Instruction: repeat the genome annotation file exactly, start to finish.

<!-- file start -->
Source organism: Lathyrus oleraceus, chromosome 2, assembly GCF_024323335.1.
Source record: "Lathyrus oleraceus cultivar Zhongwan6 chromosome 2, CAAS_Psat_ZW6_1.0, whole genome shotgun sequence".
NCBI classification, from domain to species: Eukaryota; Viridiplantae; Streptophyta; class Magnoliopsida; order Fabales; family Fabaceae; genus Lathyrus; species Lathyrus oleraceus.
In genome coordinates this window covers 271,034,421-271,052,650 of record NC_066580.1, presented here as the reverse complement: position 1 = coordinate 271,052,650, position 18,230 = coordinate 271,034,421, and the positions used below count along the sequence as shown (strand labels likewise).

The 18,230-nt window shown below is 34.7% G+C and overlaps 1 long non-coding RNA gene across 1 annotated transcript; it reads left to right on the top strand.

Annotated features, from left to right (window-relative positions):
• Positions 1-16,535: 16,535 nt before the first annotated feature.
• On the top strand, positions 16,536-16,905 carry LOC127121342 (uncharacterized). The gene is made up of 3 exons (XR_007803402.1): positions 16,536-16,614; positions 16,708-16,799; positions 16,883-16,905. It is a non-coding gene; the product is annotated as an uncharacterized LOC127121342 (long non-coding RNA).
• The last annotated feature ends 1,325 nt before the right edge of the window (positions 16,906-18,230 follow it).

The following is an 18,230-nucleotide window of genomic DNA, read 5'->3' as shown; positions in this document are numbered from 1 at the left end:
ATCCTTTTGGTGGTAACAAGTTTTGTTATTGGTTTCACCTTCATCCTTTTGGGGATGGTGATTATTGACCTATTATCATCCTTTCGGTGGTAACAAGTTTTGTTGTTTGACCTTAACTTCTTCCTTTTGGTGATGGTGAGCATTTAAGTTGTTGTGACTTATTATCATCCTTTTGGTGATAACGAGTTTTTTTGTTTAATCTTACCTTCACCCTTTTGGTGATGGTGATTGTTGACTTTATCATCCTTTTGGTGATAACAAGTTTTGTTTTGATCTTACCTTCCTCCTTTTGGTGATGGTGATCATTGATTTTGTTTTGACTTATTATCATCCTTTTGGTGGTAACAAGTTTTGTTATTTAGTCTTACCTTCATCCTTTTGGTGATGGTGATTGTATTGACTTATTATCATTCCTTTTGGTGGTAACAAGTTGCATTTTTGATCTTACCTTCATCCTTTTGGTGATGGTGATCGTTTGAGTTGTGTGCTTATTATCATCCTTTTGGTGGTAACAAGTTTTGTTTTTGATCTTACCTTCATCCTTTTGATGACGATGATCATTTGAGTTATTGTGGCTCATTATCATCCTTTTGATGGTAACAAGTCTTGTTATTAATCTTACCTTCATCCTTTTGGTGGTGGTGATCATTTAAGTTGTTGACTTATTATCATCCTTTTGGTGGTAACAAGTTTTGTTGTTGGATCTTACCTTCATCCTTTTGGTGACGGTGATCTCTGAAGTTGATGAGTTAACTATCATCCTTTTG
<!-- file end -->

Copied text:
Source organism: Lathyrus oleraceus, chromosome 2, assembly GCF_024323335.1.
Source record: "Lathyrus oleraceus cultivar Zhongwan6 chromosome 2, CAAS_Psat_ZW6_1.0, whole genome shotgun sequence".
NCBI classification, from domain to species: Eukaryota; Viridiplantae; Streptophyta; class Magnoliopsida; order Fabales; family Fabaceae; genus Lathyrus; species Lathyrus oleraceus.
In genome coordinates this window covers 271,034,421-271,052,650 of record NC_066580.1, presented here as the reverse complement: position 1 = coordinate 271,052,650, position 18,230 = coordinate 271,034,421, and the positions used below count along the sequence as shown (strand labels likewise).

The 18,230-nt window shown below is 34.7% G+C and overlaps 1 long non-coding RNA gene across 1 annotated transcript; it reads left to right on the top strand.

Annotated features, from left to right (window-relative positions):
• Positions 1-16,535: 16,535 nt before the first annotated feature.
• On the top strand, positions 16,536-16,905 carry LOC127121342 (uncharacterized). The gene is made up of 3 exons (XR_007803402.1): positions 16,536-16,614; positions 16,708-16,799; positions 16,883-16,905. It is a non-coding gene; the product is annotated as an uncharacterized LOC127121342 (long non-coding RNA).
• The last annotated feature ends 1,325 nt before the right edge of the window (positions 16,906-18,230 follow it).

The following is an 18,230-nucleotide window of genomic DNA, read 5'->3' as shown; positions in this document are numbered from 1 at the left end:
ATCCTTTTGGTGGTAACAAGTTTTGTTATTGGTTTCACCTTCATCCTTTTGGGGATGGTGATTATTGACCTATTATCATCCTTTCGGTGGTAACAAGTTTTGTTGTTTGACCTTAACTTCTTCCTTTTGGTGATGGTGAGCATTTAAGTTGTTGTGACTTATTATCATCCTTTTGGTGATAACGAGTTTTTTTGTTTAATCTTACCTTCACCCTTTTGGTGATGGTGATTGTTGACTTTATCATCCTTTTGGTGATAACAAGTTTTGTTTTGATCTTACCTTCCTCCTTTTGGTGATGGTGATCATTGATTTTGTTTTGACTTATTATCATCCTTTTGGTGGTAACAAGTTTTGTTATTTAGTCTTACCTTCATCCTTTTGGTGATGGTGATTGTATTGACTTATTATCATTCCTTTTGGTGGTAACAAGTTGCATTTTTGATCTTACCTTCATCCTTTTGGTGATGGTGATCGTTTGAGTTGTGTGCTTATTATCATCCTTTTGGTGGTAACAAGTTTTGTTTTTGATCTTACCTTCATCCTTTTGATGACGATGATCATTTGAGTTATTGTGGCTCATTATCATCCTTTTGATGGTAACAAGTCTTGTTATTAATCTTACCTTCATCCTTTTGGTGGTGGTGATCATTTAAGTTGTTGACTTATTATCATCCTTTTGGTGGTAACAAGTTTTGTTGTTGGATCTTACCTTCATCCTTTTGGTGACGGTGATCTCTGAAGTTGATGAGTTAACTATCATCCTTTTG